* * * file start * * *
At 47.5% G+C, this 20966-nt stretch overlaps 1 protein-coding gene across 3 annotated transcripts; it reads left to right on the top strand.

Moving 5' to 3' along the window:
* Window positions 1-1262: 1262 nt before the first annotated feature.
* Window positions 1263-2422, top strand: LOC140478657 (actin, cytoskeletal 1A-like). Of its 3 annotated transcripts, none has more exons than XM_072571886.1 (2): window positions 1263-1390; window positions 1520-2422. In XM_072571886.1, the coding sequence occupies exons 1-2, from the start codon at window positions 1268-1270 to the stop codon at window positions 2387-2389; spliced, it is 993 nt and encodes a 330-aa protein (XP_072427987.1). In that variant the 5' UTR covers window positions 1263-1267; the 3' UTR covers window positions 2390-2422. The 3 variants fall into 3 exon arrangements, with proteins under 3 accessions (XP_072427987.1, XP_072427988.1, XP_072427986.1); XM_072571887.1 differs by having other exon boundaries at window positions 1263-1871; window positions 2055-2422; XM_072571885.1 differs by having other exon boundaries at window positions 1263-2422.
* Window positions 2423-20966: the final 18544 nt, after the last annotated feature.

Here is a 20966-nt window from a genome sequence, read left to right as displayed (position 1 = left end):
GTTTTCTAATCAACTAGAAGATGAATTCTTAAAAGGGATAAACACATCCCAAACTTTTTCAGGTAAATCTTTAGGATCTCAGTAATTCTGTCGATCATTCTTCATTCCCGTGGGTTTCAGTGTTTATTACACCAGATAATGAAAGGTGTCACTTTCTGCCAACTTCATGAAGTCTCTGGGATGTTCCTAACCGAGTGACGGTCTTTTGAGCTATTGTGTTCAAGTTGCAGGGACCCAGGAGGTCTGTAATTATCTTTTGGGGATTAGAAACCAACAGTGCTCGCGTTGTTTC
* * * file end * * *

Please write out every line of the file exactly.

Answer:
At 47.5% G+C, this 20966-nt stretch overlaps 1 protein-coding gene across 3 annotated transcripts; it reads left to right on the top strand.

Moving 5' to 3' along the window:
* Window positions 1-1262: 1262 nt before the first annotated feature.
* Window positions 1263-2422, top strand: LOC140478657 (actin, cytoskeletal 1A-like). Of its 3 annotated transcripts, none has more exons than XM_072571886.1 (2): window positions 1263-1390; window positions 1520-2422. In XM_072571886.1, the coding sequence occupies exons 1-2, from the start codon at window positions 1268-1270 to the stop codon at window positions 2387-2389; spliced, it is 993 nt and encodes a 330-aa protein (XP_072427987.1). In that variant the 5' UTR covers window positions 1263-1267; the 3' UTR covers window positions 2390-2422. The 3 variants fall into 3 exon arrangements, with proteins under 3 accessions (XP_072427987.1, XP_072427988.1, XP_072427986.1); XM_072571887.1 differs by having other exon boundaries at window positions 1263-1871; window positions 2055-2422; XM_072571885.1 differs by having other exon boundaries at window positions 1263-2422.
* Window positions 2423-20966: the final 18544 nt, after the last annotated feature.

Here is a 20966-nt window from a genome sequence, read left to right as displayed (position 1 = left end):
GTTTTCTAATCAACTAGAAGATGAATTCTTAAAAGGGATAAACACATCCCAAACTTTTTCAGGTAAATCTTTAGGATCTCAGTAATTCTGTCGATCATTCTTCATTCCCGTGGGTTTCAGTGTTTATTACACCAGATAATGAAAGGTGTCACTTTCTGCCAACTTCATGAAGTCTCTGGGATGTTCCTAACCGAGTGACGGTCTTTTGAGCTATTGTGTTCAAGTTGCAGGGACCCAGGAGGTCTGTAATTATCTTTTGGGGATTAGAAACCAACAGTGCTCGCGTTGTTTC